Military veterans are seven times more likely than the rest of the population to be problem gamblers, according to new research blaming post-traumatic stress and mental ill-health.
The study, the first of its kind, found more than four in 10 – 43 per cent – of veterans said they had experienced problem gambling, compared with 6.5 per cent of the non-veterans.
They were also four times more likely to have gambled recently and on more activities than non-veterans, according to the research, which surveyed 1,037 veterans and 1,148 non-veterans of a similar age and gender profile.
Their gambling was seven times more likely to be motivated by a need to escape or avoid distress, the study, by Swansea University for the Forces in Mind Trust, found.
Veterans were also at much greater risk of poor mental health including depression, anxiety, post-traumatic stress disorder, and to have an alcohol and/or nicotine dependence.
‘I want to warn other veterans about how dangerous it can be’
Justyn Rees Larcombe, a co-investigator on the report, experienced problem gambling following a successful career in the Army. He said: “These findings are shocking. I knew I wasn’t alone in this from speaking to other veterans about our experiences. But it’s clear that this problem affects a lot of people.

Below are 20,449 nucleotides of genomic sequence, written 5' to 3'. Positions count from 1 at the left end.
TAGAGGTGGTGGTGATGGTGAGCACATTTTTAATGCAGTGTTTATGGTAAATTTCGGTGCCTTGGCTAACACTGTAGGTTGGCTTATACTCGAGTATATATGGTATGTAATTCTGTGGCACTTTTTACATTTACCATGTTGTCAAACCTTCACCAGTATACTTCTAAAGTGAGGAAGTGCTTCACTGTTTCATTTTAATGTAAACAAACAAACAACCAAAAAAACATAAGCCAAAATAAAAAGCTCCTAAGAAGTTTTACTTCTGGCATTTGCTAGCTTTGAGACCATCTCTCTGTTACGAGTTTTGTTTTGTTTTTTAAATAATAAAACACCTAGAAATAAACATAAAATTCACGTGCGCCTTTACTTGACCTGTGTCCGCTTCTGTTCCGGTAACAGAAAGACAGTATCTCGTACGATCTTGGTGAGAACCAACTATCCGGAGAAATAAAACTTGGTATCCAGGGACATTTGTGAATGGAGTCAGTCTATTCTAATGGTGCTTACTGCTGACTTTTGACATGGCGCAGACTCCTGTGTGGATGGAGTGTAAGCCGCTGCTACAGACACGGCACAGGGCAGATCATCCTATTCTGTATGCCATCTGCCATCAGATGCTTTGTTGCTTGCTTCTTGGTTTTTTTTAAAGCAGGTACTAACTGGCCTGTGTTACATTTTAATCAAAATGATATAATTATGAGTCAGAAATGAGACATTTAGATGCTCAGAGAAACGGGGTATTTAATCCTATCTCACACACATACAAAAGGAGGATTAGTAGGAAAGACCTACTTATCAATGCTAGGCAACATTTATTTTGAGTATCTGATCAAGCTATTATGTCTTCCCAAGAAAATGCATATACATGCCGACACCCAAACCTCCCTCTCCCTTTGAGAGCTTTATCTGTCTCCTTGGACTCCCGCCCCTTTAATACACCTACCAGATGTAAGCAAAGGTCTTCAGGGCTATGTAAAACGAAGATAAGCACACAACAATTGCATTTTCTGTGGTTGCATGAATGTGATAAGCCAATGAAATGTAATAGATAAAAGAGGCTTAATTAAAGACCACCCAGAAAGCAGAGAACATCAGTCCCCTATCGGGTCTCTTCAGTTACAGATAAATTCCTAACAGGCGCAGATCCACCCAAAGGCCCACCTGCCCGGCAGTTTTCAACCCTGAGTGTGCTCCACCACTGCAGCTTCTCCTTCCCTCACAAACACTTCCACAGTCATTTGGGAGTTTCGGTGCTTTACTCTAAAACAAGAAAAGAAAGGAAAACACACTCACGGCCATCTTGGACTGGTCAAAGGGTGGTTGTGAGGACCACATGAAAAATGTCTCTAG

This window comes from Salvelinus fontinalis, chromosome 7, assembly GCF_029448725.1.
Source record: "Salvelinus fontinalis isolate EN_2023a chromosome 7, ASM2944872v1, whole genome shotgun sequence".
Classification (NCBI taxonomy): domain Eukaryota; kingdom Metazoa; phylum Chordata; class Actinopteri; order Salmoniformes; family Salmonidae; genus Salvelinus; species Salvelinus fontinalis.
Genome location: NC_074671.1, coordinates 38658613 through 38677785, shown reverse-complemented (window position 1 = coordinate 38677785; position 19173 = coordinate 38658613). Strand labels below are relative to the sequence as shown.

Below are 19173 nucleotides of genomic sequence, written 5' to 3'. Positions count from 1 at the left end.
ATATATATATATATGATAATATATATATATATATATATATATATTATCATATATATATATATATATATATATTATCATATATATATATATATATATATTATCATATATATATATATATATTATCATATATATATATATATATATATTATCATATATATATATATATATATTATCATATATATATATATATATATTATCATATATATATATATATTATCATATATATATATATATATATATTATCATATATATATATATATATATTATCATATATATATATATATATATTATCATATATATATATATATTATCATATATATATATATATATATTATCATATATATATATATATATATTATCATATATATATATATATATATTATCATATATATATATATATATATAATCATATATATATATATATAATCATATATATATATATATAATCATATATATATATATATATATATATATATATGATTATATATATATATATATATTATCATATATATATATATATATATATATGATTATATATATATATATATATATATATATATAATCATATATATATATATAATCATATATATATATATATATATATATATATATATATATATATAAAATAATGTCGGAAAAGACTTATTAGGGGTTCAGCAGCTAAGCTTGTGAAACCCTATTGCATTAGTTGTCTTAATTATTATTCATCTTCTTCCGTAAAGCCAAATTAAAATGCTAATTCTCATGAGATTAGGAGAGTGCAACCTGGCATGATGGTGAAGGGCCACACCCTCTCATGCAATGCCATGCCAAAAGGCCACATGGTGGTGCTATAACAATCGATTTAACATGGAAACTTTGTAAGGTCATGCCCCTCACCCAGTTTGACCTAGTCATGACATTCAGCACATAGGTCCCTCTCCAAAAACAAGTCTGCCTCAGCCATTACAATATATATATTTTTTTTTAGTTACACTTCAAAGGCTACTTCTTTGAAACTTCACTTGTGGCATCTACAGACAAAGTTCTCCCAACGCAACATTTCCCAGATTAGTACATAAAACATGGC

“Gambling caused so much damage to me and my family, and I want to warn other veterans about how dangerous and destructive it can be.
“The study has clearly identified a problem, so we must now address the reasons veterans experience problem gambling and support those who suffer the consequences. I got addicted to the thrill of online gambling and it nearly destroyed my life. I don’t want others to suffer as I have.”
Higher healthcare and benefits costs
The report recommended routine screening of soldiers and other Armed Forces staff for gambling problems before they left the military and wider access to anti-gambling education programmes for active service personnel.
Gambling is estimated to cost the UK between £26 million and £1.6 billion in economic, health, societal and criminal justice costs. The research found that veterans with problem gambling had higher healthcare and benefits costs, as well as higher levels of debt than non-veterans.
More than a quarter – 26.6 per cent – of the military personnel surveyed met the criteria for post-traumatic stress disorder, while more than 60 per cent were suffering some level of anxiety compared with only a third of non-veterans.
Nearly 70 per cent said they had some level of depression, compared with less than half of the non-veterans. More than a third of veterans reported increased risk drinking and were three times more likely to be alcohol dependent than the non-military people in the survey.
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